Reliance on remittance to shore up Nepal's forex reserve can never be in our interest

The balance of payments (BoP) may have improved in the second month of the current fiscal year (ending mid-September), but there is little solace from it as the country's foreign exchange reserve is still under pressure. According to Nepal Rastra Bank, the improvement in the BoP is largely due to an increase in remittance inflow compared to the same period last year as well as a narrowing of the trade deficit. Remittance inflow, on which Nepal's economy largely depends, grew by 19.8 per cent to Rs 187.04 billion as against a decrease of 5.8 per cent during the same period the previous year. Merchandise imports were also down by 13 per cent to Rs 273.60 billion during the review period as against an increase of 75.9 per cent a year ago. However, the country's already meagre merchandise exports also plunged by 34.9 per cent to Rs 26.68 billion, although the same period the previous year had seen an increase of 115.4 per cent.

Despite the improvement seen in the BoP situation in the second month of the current fiscal year, the deficit is, however, still a high of Rs 23.68 billion, although much better than the Rs 94.80 billion seen in the same period the previous year. Imports have slumped compared to last year because the government has prohibited the import of certain non-essential goods, or luxury goods. In the wake of the dwindling forex reserve, the government on April 26 had prohibited the import of 10 types of non-essential goods that included automobiles, snacks, mobiles worth more than $600 and motorcycles above 250 cc.

However, on August 30, the government relaxed the import ban on such items as large TV sets, cards, diamonds and Lays potato chips. But the import ban continues on automobiles and liquors and extends to even mobile phones costing more than $300 and motorcycles above 150 cc as the amount of forex reserve is still not comfortable. Despite pressure from the business community, the prohibition will continue till mid-December, by when the new government formed after the November 20 federal elections will decide what further step to take.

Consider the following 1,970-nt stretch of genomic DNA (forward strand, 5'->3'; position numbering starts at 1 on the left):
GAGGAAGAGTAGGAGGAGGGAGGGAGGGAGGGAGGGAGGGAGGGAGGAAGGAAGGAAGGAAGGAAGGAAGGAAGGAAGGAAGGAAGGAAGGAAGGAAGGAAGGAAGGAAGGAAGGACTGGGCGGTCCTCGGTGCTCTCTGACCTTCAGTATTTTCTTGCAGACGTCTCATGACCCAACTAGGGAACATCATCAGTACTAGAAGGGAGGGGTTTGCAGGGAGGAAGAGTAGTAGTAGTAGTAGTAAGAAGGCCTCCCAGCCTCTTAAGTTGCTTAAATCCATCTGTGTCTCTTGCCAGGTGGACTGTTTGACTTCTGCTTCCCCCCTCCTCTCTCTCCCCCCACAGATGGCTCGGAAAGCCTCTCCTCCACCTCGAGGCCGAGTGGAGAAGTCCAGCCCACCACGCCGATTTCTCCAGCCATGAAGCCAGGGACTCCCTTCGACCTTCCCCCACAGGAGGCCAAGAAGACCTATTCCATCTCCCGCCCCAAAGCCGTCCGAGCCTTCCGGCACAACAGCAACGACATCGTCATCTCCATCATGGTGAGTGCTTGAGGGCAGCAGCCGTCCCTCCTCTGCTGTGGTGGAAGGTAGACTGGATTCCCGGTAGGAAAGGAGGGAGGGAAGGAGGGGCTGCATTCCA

Based on the imports of the two months of 2022- 23, Nepal has enough forex reserve to cover merchandise imports of nine months, and merchandise and services imports of 7.7 months. The gross forex reserve has fallen by 2 per cent to $9.35 billion in mid-September from $9.42 billion in the first month of the current fiscal year that ended in mid-August and $9.54 billion at the start of this fiscal, in mid-July this year. Nepal's ever-growing trade deficit over the years is worrisome, which has seen a deficit of Rs 244.92 billion in the first two months of 2022-23 already, although it is a 9.4 per cent decrease compared to the corresponding period last year, when it had seen a 70.8 per cent increase. Reliance on remittance to shore up Nepal's forex reserve can never be in the interest of the country, as we are witness to the precarious situation during the COVID-19 pandemic.

No government has made any effort to boost Nepal's exports, with refined cooking oil forming the bulk. If countries like Laos, Cambodia and Mongolia can export goods worth $6-9 billion annually, there is no reason why we should lag behind.

Tihar festival

Tihar, or the festival of lights, began from yesterday, and it will continue for the next five days. During this period, Hindus worship the crow, the envoy of Yama, the God of Death, dog and cow. Laxmi Pooja, or worshipping the Goddess of Wealth, is another important day when people décorate their pooja room and make offerings of cash and fruits. The last day of the festival is observed with the offering of the tika to the brothers by their sisters, marking the close bond between the two. People also illuminate their houses, offices and their surroundings with oil-fed lamps.

Deusi and Bhailo are other features of this festival during which youths visit every home collecting cash either for some social work or merely for fun.

However, the dark side of the festival is the massive bang of fire-crackers that not only create disturbances in the neighbourhood but also cause air and noise pollution. Newborn babies and elderly people find it difficult to cope with the massive explosion of fire-crackers. Although the police have banned their use and also seized large quantities of them, youths tend to relish them to have some fun. Careless use of fire-crackers can cause severe injury to the eyes while also setting fire to homes.

A version of this article appears in the print on October 24, 2022 of The Himalayan Times.